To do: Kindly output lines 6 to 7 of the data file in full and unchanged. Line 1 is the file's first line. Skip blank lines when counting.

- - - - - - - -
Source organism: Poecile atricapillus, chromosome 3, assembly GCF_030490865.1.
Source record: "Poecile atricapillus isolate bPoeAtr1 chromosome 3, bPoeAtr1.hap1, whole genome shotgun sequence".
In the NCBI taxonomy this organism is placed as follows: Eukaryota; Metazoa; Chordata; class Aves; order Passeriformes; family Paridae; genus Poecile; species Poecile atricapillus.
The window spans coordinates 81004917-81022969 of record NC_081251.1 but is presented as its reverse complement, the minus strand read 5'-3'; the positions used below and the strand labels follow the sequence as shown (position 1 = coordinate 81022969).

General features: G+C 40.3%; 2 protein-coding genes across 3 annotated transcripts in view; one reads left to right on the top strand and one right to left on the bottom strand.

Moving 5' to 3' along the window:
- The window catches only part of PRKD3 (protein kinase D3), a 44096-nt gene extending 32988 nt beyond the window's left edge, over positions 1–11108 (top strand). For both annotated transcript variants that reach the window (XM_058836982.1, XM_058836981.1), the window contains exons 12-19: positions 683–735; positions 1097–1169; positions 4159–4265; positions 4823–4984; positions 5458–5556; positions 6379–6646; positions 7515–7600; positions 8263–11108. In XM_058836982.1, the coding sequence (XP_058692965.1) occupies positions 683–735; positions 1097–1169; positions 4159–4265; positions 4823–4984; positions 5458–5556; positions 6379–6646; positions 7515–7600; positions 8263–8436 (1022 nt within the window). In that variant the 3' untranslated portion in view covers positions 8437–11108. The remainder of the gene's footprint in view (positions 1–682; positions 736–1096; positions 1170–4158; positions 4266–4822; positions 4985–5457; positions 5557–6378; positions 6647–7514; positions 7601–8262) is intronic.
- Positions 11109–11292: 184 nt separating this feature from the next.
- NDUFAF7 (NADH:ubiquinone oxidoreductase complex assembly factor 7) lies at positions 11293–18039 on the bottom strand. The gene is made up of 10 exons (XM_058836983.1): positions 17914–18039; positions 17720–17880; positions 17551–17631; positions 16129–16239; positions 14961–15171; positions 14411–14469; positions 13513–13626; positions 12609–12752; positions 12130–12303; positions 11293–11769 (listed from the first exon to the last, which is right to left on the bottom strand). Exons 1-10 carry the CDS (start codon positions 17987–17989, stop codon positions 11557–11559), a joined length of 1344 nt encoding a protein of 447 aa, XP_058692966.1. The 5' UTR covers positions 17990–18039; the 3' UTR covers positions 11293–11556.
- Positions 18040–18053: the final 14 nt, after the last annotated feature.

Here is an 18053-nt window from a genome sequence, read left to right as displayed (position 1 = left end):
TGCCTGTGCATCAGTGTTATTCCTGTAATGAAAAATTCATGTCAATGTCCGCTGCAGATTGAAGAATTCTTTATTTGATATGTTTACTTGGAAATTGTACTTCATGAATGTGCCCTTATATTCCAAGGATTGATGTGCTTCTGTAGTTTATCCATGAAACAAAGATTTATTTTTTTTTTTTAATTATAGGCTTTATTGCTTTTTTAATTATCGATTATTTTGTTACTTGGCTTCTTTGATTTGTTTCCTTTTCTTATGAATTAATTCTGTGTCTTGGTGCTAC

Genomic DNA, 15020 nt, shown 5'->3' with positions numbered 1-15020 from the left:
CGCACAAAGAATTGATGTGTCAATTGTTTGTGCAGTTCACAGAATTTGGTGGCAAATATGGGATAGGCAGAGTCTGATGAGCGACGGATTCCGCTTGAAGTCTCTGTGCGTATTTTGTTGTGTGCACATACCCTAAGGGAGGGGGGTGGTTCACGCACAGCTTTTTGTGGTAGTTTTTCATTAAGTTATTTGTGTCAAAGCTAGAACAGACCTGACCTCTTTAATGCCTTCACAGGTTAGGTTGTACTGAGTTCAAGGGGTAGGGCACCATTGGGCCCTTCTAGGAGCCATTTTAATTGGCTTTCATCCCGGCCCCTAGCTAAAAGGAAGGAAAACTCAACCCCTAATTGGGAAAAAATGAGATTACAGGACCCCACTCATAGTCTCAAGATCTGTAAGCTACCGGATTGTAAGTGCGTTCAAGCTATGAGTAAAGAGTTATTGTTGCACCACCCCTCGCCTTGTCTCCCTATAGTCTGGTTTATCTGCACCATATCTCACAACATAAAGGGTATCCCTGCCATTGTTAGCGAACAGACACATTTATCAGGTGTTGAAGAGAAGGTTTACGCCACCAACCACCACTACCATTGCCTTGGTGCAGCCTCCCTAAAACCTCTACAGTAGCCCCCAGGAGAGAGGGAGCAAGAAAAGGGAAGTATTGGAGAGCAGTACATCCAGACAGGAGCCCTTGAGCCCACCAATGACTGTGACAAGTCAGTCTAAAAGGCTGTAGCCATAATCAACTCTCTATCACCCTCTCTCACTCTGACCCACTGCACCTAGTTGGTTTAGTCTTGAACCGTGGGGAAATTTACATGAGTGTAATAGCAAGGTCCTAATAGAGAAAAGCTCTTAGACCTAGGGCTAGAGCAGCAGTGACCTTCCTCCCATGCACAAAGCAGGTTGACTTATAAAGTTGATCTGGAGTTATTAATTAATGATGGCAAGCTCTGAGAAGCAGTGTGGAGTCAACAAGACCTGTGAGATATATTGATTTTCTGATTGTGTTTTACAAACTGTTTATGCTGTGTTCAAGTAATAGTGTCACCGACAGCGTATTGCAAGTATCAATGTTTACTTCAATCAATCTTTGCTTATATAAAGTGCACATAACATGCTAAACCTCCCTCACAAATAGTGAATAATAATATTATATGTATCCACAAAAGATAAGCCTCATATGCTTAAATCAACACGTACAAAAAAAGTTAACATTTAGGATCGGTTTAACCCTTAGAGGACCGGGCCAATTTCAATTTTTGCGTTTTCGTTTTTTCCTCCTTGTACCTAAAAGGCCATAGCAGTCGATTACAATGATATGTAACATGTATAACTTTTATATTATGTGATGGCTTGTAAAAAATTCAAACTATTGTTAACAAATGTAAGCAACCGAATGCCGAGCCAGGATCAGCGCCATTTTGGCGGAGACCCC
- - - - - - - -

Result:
Moving 5' to 3' along the window:
- The window catches only part of PRKD3 (protein kinase D3), a 44096-nt gene extending 32988 nt beyond the window's left edge, over positions 1–11108 (top strand). For both annotated transcript variants that reach the window (XM_058836982.1, XM_058836981.1), the window contains exons 12-19: positions 683–735; positions 1097–1169; positions 4159–4265; positions 4823–4984; positions 5458–5556; positions 6379–6646; positions 7515–7600; positions 8263–11108. In XM_058836982.1, the coding sequence (XP_058692965.1) occupies positions 683–735; positions 1097–1169; positions 4159–4265; positions 4823–4984; positions 5458–5556; positions 6379–6646; positions 7515–7600; positions 8263–8436 (1022 nt within the window). In that variant the 3' untranslated portion in view covers positions 8437–11108. The remainder of the gene's footprint in view (positions 1–682; positions 736–1096; positions 1170–4158; positions 4266–4822; positions 4985–5457; positions 5557–6378; positions 6647–7514; positions 7601–8262) is intronic.